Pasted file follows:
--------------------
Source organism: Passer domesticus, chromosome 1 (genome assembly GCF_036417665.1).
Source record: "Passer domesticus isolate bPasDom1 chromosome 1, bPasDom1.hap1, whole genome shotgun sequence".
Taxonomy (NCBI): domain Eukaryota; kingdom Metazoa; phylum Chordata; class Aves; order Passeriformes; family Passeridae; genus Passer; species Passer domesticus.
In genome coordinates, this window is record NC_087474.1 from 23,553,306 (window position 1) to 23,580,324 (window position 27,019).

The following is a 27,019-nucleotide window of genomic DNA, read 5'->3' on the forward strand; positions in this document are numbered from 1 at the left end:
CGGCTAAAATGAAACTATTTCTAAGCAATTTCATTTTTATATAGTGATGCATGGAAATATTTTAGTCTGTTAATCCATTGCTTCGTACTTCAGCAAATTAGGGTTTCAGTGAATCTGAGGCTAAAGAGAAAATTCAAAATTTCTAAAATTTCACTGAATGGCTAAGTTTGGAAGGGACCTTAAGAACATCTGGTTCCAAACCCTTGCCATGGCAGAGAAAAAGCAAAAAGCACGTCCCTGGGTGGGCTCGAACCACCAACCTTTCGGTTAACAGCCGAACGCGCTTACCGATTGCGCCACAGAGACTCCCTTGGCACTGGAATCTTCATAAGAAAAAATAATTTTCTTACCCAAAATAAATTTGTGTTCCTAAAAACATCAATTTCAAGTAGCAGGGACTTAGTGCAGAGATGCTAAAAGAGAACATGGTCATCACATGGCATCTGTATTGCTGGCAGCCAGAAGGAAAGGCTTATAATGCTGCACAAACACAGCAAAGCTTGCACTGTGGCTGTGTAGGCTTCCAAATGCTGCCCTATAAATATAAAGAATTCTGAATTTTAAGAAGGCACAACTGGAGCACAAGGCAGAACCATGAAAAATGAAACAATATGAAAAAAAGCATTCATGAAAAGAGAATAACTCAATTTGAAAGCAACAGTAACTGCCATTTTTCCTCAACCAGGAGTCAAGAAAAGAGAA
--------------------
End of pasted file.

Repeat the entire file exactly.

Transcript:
Source organism: Passer domesticus, chromosome 1 (genome assembly GCF_036417665.1).
Source record: "Passer domesticus isolate bPasDom1 chromosome 1, bPasDom1.hap1, whole genome shotgun sequence".
Taxonomy (NCBI): domain Eukaryota; kingdom Metazoa; phylum Chordata; class Aves; order Passeriformes; family Passeridae; genus Passer; species Passer domesticus.
In genome coordinates, this window is record NC_087474.1 from 23,553,306 (window position 1) to 23,580,324 (window position 27,019).

The following is a 27,019-nucleotide window of genomic DNA, read 5'->3' on the forward strand; positions in this document are numbered from 1 at the left end:
CGGCTAAAATGAAACTATTTCTAAGCAATTTCATTTTTATATAGTGATGCATGGAAATATTTTAGTCTGTTAATCCATTGCTTCGTACTTCAGCAAATTAGGGTTTCAGTGAATCTGAGGCTAAAGAGAAAATTCAAAATTTCTAAAATTTCACTGAATGGCTAAGTTTGGAAGGGACCTTAAGAACATCTGGTTCCAAACCCTTGCCATGGCAGAGAAAAAGCAAAAAGCACGTCCCTGGGTGGGCTCGAACCACCAACCTTTCGGTTAACAGCCGAACGCGCTTACCGATTGCGCCACAGAGACTCCCTTGGCACTGGAATCTTCATAAGAAAAAATAATTTTCTTACCCAAAATAAATTTGTGTTCCTAAAAACATCAATTTCAAGTAGCAGGGACTTAGTGCAGAGATGCTAAAAGAGAACATGGTCATCACATGGCATCTGTATTGCTGGCAGCCAGAAGGAAAGGCTTATAATGCTGCACAAACACAGCAAAGCTTGCACTGTGGCTGTGTAGGCTTCCAAATGCTGCCCTATAAATATAAAGAATTCTGAATTTTAAGAAGGCACAACTGGAGCACAAGGCAGAACCATGAAAAATGAAACAATATGAAAAAAAGCATTCATGAAAAGAGAATAACTCAATTTGAAAGCAACAGTAACTGCCATTTTTCCTCAACCAGGAGTCAAGAAAAGAGAA